Over the last decade, Fentanyl abuse has risen while the number of prescriptions for the medication has remained low. To get the drug, some people are buying or stealing other individual’s Fentanyl patches to use for themselves.
The problem with this is that the person who has been prescribed the drug has built up a tolerance to the medication. As a result, when someone else takes the medication, the drug is too strong. When someone who has not built up a tolerance uses the drug, they may develop seizures or overdose. These seizures and overdoses end up resulting in ER visits and potential death.
Another potential for Fentanyl abuse is when a person has been prescribed the medication and abuses their prescription. People with chronic pain can develop tolerance and dependence. When the drug no longer relieves their pain, they increase their medication dosage or frequency of use.
Brain Changes with Fentanyl Abuse
When a person takes an opioid, there are changes that occur in the brain. As the opioid fills the opioid receptors in the brain and central nervous system, the way some of the brain’s neurotransmitters work is altered. After a certain time, when dependence sets in, the brain no longer produces the neurotransmitter dopamine. Instead, the brain depends on the drug to produce the neurotransmitter.
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During the detox, the brain will fight to restore balance. Moreover, the person will experience both physical and psychological withdrawal symptoms. Many of the physical symptoms will mimic flu-like symptoms.
It is not recommended to quit Fentanyl “cold turkey”. It is important to detox from Fentanyl under the supervision of a professional and with medical intervention. Tapering is the preferred method of detox for Fentanyl which is the slow removal of the drug over time.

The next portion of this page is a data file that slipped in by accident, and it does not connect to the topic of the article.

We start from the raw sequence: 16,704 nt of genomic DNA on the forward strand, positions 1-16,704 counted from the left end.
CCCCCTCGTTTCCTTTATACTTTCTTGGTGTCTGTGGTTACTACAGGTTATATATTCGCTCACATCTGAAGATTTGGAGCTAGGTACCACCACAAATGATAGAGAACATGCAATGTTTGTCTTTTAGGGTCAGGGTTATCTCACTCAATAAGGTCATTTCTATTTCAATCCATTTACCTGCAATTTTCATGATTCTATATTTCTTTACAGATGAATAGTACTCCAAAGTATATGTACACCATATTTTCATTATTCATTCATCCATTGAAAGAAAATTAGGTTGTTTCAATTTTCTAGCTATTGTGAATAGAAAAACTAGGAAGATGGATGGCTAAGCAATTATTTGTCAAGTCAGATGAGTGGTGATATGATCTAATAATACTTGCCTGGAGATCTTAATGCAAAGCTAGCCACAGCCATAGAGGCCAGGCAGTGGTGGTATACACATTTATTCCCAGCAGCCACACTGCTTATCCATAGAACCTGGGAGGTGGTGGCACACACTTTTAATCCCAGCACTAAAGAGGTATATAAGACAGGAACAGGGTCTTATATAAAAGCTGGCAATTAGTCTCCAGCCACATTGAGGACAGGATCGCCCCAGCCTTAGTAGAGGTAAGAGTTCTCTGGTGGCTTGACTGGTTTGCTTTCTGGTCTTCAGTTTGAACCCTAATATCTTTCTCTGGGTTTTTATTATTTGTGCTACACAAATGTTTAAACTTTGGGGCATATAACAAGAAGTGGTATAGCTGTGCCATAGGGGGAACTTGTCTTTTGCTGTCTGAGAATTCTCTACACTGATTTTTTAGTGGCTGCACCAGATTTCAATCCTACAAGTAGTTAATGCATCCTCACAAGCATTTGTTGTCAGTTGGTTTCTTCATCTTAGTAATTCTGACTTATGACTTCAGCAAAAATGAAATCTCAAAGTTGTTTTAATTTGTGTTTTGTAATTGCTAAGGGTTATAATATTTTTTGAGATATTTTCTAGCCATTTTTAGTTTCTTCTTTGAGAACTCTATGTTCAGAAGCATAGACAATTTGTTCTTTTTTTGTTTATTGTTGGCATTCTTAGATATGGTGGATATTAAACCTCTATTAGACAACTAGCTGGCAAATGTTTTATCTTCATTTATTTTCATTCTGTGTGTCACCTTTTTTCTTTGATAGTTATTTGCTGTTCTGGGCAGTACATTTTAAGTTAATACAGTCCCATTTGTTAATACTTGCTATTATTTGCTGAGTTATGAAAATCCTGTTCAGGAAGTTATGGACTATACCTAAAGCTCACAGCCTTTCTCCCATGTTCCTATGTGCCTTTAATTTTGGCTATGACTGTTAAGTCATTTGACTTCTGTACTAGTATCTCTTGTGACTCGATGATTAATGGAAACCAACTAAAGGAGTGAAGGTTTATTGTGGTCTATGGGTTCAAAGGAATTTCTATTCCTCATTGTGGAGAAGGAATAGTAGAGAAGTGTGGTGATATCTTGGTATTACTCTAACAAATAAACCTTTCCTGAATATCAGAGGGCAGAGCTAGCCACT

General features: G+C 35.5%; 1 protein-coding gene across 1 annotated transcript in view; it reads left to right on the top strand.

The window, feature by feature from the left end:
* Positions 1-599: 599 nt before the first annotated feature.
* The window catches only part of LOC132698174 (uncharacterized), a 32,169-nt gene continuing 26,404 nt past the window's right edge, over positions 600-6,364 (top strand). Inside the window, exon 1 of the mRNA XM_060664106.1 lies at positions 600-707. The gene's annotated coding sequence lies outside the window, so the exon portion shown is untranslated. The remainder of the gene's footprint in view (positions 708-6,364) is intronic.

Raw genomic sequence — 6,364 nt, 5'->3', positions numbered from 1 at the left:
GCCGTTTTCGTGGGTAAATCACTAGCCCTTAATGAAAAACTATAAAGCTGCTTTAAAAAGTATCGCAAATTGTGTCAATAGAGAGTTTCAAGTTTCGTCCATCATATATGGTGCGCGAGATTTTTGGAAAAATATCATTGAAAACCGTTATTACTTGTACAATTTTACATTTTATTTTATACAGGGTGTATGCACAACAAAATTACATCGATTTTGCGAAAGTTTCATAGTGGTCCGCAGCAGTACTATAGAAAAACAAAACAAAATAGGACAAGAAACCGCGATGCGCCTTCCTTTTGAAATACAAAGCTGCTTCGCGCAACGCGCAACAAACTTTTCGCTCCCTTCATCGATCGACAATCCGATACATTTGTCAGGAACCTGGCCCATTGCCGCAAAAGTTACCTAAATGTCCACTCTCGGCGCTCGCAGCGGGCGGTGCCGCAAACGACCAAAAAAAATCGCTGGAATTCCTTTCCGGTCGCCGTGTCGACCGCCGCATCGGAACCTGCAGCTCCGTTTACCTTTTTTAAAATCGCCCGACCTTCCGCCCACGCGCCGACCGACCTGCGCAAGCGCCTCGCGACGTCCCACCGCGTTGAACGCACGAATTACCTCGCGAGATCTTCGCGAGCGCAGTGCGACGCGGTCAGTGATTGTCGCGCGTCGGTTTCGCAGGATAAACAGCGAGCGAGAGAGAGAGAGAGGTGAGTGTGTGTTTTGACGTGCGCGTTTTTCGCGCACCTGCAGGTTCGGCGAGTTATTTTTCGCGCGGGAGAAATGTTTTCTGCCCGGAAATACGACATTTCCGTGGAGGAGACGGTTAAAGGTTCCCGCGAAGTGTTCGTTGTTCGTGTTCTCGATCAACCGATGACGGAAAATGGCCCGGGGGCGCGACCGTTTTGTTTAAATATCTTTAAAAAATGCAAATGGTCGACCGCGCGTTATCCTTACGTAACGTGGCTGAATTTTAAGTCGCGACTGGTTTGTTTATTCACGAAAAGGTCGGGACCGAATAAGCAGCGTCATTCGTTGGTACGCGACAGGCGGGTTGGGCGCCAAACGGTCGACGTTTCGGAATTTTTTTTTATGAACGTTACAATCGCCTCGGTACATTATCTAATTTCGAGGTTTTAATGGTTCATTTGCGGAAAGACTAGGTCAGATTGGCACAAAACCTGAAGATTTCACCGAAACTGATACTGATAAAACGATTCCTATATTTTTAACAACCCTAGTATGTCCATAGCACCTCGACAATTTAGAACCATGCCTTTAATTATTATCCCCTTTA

Fentanyl Withdrawal Timeline
When withdrawing from Fentanyl, a person will begin to experience symptoms within 12-30 hours. However, with Fentanyl patches, withdrawal symptoms may not occur for up to 72 hours due to the extended release design of the product. Some withdrawal symptoms include:
- Tearing up,
- Runny nose
- Stomach cramps
- Joint or muscle pain
Furthermore, due to the neurotransmitters no longer producing the appropriate amount of chemicals, there is a disruption in the dopamine production. Dopamine is the pleasure-inducing neurotransmitter. As a result, many people experience unhappiness, depression, or loss of joy while detoxing off Fentanyl.
Fentanyl Tapering as Detox
Again, the preferred method of Fentanyl detox is tapering. If weaned off the drug under the direction of medical professionals, withdrawal symptoms can be manageable. One option when tapering off Fentanyl is to have a long-acting morphine or methadone added to the person’s prescription medications. The goal is to reduce the dosage of these medications each day or every few days until detox is complete.
Medical Detox from Fentanyl
A medical detox is the removal of a toxic substance, in this case Fentanyl, from the bloodstream. When a Fentanyl detox is done in a residential setting with medical professionals monitoring vitals, mental health, and physical symptoms, the process is generally called a medical detox. It is highly recommended that a person dependent on Fentanyl participate in a medical detox inside a residential substance abuse treatment facility. It is safer, and the chances of success are higher. The detox process generally lasts for 5 to 7 days but may extend to 10 days depending on the individual.